Preserving product integrity
A brand’s packaging may be both eye-catching and compliant, but if it fails to protect the product across its lifecycle, then the brand risks losing consumers. Anyone who’s opened a package of dry, crumbly flower knows the disappointment.
When searching for a packaging partner, keep in mind everyone will have a pitch for why their containers are better for product quality and how they are innovating new lids, seals, and other solutions to offset the challenges of packing, transporting, and retailing a uniquely perishable product. For example, N2’s metal cans are packed with flower, filled with nitrogen, and hermetically sealed to prevent moisture and terpene loss due to oxygen or ultraviolet exposure, a feature that could be especially intriguing for producers in arid regions. Taking a different approach, eBottles offers glass jar options with heat-seal foil liners and the addition of blotter paper with a drop of terpenes to help prevent terpene loss when the jar is opened. “The additional terpenes fill the head space of the jar, so the natural terpenes stay in the flower,” Lerman explained.
Needless to say, when interviewing potential packaging partners, it’s important to ask for hard data on claims about packaging performance and even do one’s own shelf-stability tests, if possible. Packaging companies also should be able to answer product-safety questions such as what types of food-safe can or bottle linings are being used to prevent leaching of polyfluoroalkyl (PFAS) substances or heavy metals into products.
Cannabis consumer demographics are shifting rapidly, with millennials currently dominating and legal-age Gen Z consumers gaining market share each year. Young, savvy consumers favor brands that incorporate sustainability into their missions. Multiple studies indicate younger adults will select a sustainably grown, manufactured, or packaged product over its conventional counterpart even if it means paying more. One caveat: These same consumers expect transparency and honesty, and they will call out brands that treat sustainability as a marketing gimmick rather than a core value.
The push for sustainability is coming from regulators, as well, with an increasing number of states adopting well-intentioned sustainability guidelines for packaging. “We’re seeing really good efforts in states like New York, where they put a lot of thought into sustainability before the market opened,” said James Eichner, co-founder and chief security officer at Sana Packaging. He anticipates sustainability-driven requirements will expand as other states come online and more mature markets like Colorado work to reduce cannabis’s environmental footprint.
“One of the first things we do with new customers is define what sustainable packaging means to them, ask them what they care about, and make sure they understand the tradeoffs with different types of materials,” Eichner said. “All materials have upstream and downstream tradeoffs. For example, metal and aluminum have the highest rate of recycling, but the extraction of metal and creation of the material can be very damaging to the environment. In this case, you have a good tradeoff with recycling but a bad tradeoff with material sourcing. There are similar tradeoffs with every type of material.”
Corbett said, “When it comes to sustainability and packaging, I’ve been doing this for a long time. I’ve worked with corporations like Starbucks and Nordstrom that have major sustainability directives, and I’ve sat in meetings where someone asked, ‘What’s the one way we can be the most sustainable?’ My answer was, ‘There is no one way.’ You have so many different things you can do to make a positive impact. Evaluating structure size, how it is produced, where it is made, recycled content, and recyclability all can have significant impacts on your sustainability platform.”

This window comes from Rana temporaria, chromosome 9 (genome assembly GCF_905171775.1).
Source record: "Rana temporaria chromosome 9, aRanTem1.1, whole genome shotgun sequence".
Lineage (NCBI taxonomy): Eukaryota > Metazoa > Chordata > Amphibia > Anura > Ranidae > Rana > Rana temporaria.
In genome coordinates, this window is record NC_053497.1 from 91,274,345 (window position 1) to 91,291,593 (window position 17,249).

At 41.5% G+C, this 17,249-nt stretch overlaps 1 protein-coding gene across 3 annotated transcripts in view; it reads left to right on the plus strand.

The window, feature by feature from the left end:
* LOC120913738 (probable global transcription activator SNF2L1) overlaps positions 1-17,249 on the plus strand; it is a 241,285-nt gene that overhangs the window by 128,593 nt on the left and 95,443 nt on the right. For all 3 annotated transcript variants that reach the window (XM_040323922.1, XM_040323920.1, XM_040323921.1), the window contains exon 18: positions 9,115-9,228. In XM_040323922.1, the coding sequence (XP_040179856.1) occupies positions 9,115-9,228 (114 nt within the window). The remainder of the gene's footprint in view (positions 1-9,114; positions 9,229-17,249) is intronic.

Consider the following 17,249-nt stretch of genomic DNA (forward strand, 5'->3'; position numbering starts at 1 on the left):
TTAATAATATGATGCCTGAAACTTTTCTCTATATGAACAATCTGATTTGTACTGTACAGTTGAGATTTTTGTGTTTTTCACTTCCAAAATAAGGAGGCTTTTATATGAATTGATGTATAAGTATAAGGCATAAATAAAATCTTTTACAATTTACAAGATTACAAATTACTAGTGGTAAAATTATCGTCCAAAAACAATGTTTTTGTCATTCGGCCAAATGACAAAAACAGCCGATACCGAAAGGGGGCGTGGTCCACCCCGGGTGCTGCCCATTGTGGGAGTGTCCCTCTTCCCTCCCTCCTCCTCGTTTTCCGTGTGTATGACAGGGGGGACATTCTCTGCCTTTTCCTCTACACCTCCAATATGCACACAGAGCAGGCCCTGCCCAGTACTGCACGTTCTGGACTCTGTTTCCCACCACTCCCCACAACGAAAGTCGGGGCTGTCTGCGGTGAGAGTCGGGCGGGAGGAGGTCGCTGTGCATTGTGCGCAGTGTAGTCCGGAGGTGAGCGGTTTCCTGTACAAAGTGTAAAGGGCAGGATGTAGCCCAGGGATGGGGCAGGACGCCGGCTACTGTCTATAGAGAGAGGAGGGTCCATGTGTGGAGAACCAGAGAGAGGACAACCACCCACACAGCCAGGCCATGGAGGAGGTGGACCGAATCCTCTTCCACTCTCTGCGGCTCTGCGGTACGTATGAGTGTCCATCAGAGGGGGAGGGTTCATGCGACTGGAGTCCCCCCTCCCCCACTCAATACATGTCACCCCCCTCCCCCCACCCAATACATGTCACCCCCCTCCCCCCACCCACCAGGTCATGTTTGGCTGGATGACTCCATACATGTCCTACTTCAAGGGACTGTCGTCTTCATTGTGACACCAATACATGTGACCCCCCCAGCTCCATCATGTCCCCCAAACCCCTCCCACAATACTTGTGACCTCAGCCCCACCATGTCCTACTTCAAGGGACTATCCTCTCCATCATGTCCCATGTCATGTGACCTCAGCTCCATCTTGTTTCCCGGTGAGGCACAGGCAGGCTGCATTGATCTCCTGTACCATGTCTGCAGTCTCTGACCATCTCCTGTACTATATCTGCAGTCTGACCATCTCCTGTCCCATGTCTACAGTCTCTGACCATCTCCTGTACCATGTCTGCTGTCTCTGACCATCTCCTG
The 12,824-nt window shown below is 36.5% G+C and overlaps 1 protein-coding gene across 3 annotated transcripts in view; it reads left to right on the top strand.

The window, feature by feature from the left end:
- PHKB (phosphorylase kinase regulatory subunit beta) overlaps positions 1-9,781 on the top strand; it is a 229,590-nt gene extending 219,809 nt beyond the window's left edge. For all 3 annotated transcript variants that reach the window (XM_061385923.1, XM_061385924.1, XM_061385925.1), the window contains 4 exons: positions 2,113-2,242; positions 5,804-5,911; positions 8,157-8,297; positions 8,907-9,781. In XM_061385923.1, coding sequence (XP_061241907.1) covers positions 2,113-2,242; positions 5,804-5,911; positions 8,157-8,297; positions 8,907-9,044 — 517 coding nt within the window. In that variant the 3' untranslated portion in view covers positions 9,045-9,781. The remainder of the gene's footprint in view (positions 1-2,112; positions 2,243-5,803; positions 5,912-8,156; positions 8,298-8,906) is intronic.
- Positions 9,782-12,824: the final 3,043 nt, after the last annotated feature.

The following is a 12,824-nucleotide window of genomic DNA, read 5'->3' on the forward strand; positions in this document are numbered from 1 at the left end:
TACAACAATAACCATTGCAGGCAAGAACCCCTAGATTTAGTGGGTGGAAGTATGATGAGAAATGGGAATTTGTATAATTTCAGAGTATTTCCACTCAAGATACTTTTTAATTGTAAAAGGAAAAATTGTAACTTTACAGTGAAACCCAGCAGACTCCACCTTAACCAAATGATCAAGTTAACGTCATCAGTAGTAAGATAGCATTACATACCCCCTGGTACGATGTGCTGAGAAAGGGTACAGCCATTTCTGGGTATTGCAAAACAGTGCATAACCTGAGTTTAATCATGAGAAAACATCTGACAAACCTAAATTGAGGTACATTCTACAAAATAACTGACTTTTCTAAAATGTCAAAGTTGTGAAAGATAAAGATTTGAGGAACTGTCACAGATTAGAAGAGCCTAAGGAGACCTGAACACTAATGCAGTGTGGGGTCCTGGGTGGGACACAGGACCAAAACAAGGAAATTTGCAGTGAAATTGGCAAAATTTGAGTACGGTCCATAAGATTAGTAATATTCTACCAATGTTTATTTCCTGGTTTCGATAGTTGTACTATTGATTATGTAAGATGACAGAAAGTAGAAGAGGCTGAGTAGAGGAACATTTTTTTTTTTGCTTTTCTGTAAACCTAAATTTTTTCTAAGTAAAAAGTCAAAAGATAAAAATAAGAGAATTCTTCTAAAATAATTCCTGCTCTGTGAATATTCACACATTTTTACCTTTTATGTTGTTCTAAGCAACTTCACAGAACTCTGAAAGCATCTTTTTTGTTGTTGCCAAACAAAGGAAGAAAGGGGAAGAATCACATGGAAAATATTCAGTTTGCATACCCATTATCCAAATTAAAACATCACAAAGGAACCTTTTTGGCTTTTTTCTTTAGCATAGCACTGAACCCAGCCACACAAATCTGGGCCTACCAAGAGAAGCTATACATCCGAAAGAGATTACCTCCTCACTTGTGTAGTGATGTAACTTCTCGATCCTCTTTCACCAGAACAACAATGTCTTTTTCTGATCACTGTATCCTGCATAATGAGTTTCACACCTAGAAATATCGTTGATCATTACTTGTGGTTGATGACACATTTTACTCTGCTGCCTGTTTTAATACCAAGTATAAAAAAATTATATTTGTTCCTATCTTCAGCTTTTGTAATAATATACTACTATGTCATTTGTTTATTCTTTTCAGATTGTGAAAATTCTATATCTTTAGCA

Eicher agreed there’s no one right way to be sustainable. “Sustainability can feel slippery, but companies should think of it as an opportunity for a more honest and frank conversation about the options out there and the tradeoffs with each one,” he said. “So often with sustainability, people want to slap on a Band-Aid fix or just use a buzzword, but that’s not a solution at all. On the other hand, there’s a missed opportunity for brands to stand behind their packaging decisions and have an honest conversation about the decisions they made and why they’re important to the brand.”
He pointed to Patagonia as the gold standard for how brands can authentically incorporate sustainability into their stories. “I’m sure if you talked to an executive at Patagonia, they would outline all their sustainability efforts that are working well, all the things that aren’t so great, and how they’re planning to address the problematic things over the next few years.”
What does it look like when a brand goes all in on sustainability?
Radestock shared her recent experience working with Harmony Extracts, the Colorado licensee for Garcia Hand Picked. “Harmony Extracts is very close with the [Garcia] family and really cares about the Jerry Garcia name and what he stood for,” she said. “They developed a line of beautiful, high-quality organic products, and it was important to them to bring that same dedication to packaging. We worked closely with them for months to ensure all package components, including the inks, were petroleum-free. Tincture bottles were another challenge, since most tincture bottles have a plastic liner on the inside, but the brand insisted on a plastic-free bottle. We had to really push our suppliers to get where this brand wanted to go, and we’re really proud of the final result.”
Not all brands have the budget or scale to create custom sustainable packaging solutions, but there are meaningful steps brands can take to improve sustainability practices while also lowering costs.